December 14, 2000
Advice on life and relationships
Halting Taboo Tales
My brother and I were devastated, and everything we had counted on in our lives was turned upside down. Coming home for holidays, family functions, everything became an ordeal. All in all, we handled it pretty well and have remained close, although with the obvious changes in groupings. My mom and I have grown particularly close these past years.
My father recently got married. My brother and I are happy for him and glad that he found love in his life. The problem has become my mother. Ever since my father got engaged, she has been increasingly agitated and upset about their marriage, which has been over now for 12 years. She has begun to confide things to me about my father and his former affairs and their sexual problems. I am very uncomfortable hearing these things, yet I am concerned about my mother and want to be there for her. Last week I asked my mother to please stop telling me intimate details about my dad's and her marriage. She cried and accused me of being immature and unsympathetic. I feel bad and have begun to avoid her phone calls at work and home. Please advise.
Dear Distressed Daughter,
It's boundary time, DD. Let your mother know you want very much to be supportive, but that you draw the line at hearing the intimate details of your parents' marriage. If she feels a need to share those, suggest she do so with a friend, rabbi or a therapist.
It is equally important to consider that if, as you say, your mother has grown "increasingly agitated and upset" since your father found a new mate, some old feelings of being hurt or cheated have been reanimated by your father's marriage. She may feel that your father has finally moved on and that perhaps she has not.
In any case, stick to your boundaries. You will be better able to support your mother through this painful time if you do so, because at the very least, you won't be avoiding her calls.
Parents, remember that divulging intimate secrets to one's children (of any age) is not usually a good idea. When in doubt about whether or not to spill certain beans, stop and check out your motive for telling. If it is to relieve yourself of a burden, don't. Unload elsewhere. If sharing the information is meant to instruct, such as discussing the family's history of alcoholism, then it's usually OK.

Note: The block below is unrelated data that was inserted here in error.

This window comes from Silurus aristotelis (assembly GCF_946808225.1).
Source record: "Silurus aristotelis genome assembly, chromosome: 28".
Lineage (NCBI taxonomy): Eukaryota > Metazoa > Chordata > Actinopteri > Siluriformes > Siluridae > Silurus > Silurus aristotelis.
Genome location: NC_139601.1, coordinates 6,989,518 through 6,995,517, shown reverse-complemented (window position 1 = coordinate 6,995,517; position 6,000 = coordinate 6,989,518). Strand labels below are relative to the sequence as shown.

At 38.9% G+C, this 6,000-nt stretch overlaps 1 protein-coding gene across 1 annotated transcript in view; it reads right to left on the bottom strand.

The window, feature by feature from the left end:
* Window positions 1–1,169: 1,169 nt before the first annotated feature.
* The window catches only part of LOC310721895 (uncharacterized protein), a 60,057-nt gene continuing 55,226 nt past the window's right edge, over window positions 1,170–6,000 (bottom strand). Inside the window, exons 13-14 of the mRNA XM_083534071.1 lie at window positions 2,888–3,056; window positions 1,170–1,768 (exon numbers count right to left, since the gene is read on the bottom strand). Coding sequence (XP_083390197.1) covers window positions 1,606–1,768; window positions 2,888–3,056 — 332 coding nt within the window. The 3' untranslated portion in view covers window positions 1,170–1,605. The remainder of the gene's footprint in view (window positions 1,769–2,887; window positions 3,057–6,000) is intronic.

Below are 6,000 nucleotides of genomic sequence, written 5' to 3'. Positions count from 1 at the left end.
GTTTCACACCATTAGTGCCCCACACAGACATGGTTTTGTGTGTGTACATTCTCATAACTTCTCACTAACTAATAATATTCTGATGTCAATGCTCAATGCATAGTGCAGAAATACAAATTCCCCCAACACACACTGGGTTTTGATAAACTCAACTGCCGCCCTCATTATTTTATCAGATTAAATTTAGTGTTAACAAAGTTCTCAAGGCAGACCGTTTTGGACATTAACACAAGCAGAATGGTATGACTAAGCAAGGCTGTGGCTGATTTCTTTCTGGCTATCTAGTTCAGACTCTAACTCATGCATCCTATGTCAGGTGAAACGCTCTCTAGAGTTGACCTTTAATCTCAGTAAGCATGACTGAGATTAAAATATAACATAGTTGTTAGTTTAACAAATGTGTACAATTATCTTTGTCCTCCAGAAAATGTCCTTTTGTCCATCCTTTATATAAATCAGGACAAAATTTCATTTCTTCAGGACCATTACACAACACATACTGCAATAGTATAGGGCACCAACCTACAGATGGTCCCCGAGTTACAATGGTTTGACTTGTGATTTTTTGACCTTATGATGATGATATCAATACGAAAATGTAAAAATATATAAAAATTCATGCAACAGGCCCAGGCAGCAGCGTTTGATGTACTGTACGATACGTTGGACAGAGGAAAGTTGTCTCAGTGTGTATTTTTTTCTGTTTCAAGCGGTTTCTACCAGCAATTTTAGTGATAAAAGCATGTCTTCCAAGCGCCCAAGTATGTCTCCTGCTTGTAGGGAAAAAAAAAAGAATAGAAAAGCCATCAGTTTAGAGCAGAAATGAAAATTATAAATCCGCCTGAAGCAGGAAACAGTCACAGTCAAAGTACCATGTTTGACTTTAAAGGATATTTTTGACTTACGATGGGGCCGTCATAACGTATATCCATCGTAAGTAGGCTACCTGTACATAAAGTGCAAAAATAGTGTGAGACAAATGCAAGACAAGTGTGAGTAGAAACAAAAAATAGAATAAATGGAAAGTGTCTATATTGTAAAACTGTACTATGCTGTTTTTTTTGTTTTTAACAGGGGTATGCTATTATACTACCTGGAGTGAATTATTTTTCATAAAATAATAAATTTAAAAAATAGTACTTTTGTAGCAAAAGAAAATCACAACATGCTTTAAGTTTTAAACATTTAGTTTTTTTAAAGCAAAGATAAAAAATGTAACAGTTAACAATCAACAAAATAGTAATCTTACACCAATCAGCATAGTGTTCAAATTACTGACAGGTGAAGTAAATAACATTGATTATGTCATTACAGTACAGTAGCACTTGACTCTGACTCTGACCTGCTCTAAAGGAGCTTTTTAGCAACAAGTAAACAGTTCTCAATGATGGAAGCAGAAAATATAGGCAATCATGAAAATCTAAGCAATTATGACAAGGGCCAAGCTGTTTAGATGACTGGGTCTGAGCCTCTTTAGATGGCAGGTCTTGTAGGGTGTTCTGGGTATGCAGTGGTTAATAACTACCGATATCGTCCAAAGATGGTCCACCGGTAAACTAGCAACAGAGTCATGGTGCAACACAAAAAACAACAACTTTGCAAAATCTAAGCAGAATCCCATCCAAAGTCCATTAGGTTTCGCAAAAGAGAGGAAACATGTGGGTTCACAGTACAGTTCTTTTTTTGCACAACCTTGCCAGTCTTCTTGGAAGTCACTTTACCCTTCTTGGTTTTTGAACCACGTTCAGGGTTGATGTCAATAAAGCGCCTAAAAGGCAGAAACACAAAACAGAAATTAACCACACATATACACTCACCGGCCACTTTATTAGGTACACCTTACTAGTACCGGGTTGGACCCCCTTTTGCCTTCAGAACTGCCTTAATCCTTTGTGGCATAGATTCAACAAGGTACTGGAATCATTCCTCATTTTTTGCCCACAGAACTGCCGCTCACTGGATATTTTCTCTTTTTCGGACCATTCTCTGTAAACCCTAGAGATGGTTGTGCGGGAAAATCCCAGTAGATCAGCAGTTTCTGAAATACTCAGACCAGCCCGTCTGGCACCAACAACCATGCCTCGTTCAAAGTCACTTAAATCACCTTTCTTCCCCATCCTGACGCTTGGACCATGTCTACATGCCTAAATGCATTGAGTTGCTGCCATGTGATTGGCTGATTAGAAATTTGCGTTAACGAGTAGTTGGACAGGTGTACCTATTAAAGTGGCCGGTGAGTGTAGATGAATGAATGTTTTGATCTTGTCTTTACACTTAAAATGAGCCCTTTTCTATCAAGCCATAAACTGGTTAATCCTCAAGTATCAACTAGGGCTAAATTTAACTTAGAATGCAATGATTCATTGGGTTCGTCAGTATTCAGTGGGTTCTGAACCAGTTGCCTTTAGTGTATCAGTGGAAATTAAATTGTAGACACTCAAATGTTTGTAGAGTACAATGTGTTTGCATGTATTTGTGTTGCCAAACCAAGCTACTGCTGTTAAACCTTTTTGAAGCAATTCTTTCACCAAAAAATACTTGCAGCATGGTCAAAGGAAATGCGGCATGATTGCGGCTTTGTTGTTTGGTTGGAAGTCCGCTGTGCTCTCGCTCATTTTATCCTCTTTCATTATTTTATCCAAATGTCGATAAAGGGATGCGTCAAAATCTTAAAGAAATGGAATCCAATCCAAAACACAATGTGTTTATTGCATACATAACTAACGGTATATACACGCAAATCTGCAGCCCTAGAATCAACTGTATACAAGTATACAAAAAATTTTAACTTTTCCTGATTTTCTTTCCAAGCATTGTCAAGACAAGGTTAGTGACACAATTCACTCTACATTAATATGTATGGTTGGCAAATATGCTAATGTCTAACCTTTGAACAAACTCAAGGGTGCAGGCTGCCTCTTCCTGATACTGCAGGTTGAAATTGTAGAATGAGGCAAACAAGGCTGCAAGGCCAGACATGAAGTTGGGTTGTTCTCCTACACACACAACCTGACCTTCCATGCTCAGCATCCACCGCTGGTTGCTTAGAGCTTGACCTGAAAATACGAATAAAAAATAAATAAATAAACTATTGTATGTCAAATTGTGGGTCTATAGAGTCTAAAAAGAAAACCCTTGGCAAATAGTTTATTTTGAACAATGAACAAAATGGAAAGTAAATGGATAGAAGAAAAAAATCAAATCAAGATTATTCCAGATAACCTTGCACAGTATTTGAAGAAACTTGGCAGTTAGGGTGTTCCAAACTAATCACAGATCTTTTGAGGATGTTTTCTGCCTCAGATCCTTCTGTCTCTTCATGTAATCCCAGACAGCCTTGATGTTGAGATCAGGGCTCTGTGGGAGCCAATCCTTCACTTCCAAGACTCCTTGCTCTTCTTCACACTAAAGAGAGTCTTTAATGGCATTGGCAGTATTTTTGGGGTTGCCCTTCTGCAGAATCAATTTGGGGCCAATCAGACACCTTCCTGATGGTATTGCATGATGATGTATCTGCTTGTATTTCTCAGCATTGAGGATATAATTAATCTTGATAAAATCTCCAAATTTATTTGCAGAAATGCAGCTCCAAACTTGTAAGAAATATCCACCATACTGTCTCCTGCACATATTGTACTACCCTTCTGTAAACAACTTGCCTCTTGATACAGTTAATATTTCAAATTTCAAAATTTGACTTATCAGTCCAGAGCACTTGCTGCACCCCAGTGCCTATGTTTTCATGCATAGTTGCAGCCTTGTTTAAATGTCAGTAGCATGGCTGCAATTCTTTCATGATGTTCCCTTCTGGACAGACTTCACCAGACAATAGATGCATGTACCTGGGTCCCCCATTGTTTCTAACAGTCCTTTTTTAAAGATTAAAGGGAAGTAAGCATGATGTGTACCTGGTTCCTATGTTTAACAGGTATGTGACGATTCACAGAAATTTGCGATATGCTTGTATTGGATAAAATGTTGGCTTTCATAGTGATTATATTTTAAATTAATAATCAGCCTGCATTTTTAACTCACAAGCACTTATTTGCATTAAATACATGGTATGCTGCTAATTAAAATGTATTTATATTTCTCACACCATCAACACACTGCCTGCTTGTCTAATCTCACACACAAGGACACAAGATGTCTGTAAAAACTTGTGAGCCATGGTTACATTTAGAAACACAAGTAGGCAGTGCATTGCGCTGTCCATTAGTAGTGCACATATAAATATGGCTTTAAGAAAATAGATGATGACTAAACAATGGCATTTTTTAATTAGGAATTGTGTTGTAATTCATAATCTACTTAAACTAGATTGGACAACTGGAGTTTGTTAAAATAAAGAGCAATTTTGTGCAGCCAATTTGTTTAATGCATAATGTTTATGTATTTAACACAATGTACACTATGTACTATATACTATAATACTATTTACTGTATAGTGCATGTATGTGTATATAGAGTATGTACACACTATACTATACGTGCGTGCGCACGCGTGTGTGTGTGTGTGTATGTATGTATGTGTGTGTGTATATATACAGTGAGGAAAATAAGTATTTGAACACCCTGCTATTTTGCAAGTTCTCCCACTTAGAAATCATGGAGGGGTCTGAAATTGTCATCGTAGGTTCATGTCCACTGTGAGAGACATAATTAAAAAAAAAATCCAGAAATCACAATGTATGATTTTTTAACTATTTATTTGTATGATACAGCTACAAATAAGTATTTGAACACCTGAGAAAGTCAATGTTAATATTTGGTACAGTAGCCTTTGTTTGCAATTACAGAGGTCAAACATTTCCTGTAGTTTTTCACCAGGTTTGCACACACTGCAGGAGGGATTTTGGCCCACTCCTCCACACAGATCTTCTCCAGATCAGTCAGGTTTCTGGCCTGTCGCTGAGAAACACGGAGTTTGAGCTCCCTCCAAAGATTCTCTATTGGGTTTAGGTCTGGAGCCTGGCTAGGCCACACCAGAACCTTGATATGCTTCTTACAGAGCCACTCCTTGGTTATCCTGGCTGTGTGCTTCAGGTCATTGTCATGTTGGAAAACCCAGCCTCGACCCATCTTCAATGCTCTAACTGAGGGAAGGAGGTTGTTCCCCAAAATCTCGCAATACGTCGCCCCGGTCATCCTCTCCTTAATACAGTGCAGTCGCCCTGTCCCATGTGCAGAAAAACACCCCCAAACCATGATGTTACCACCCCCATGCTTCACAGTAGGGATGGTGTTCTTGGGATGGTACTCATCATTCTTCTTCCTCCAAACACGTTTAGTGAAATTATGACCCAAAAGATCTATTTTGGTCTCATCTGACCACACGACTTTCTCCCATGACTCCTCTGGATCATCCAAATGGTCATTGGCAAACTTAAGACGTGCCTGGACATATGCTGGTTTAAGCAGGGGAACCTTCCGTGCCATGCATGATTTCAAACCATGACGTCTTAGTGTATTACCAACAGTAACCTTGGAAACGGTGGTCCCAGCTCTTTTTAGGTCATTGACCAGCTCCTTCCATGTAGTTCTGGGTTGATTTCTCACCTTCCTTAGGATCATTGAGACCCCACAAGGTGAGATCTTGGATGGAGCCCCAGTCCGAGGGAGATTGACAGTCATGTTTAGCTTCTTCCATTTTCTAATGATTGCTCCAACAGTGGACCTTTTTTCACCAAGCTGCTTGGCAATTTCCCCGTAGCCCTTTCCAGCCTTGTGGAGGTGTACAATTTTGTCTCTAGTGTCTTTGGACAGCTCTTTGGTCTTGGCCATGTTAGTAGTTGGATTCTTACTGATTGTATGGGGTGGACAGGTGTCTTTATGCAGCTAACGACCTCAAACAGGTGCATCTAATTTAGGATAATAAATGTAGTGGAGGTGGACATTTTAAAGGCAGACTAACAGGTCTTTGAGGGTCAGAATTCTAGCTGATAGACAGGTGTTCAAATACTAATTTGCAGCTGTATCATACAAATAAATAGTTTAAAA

Sidestep Self Serving Singles
After one phone conversation, which lasted 2 1/2 hours, my Internet friend and I made a date, and we've been together ever since. We just got engaged. We are extremely compatible, with many similar interests, and our paths had nearly crossed many times. But it took the Internet to introduce us, two people who live less than one mile apart, work in the same business, were on the same "singles circuit" and had more than one mutual acquaintance.
I am writing to say two things:
1. The Internet is just a way to meet, not good or bad. Whether you have a good experience or not depends on all the other usual factors, such as ability to communicate well, honesty, reliability, mutual interests and goals. Are you being honest with each other? Is the other person reliable over time? Do you want the same things?
2. Mostly I am writing to say to all the single people out there who are searching for a mate: Don't give up hope! It took me a long time, but I've met a very special and compatible guy (and I had to answer a lot of personal ads and attend a lot of singles events to do so).
And by the way, you may like to know that I just turned 40 this year.
Lucky in Love at Last
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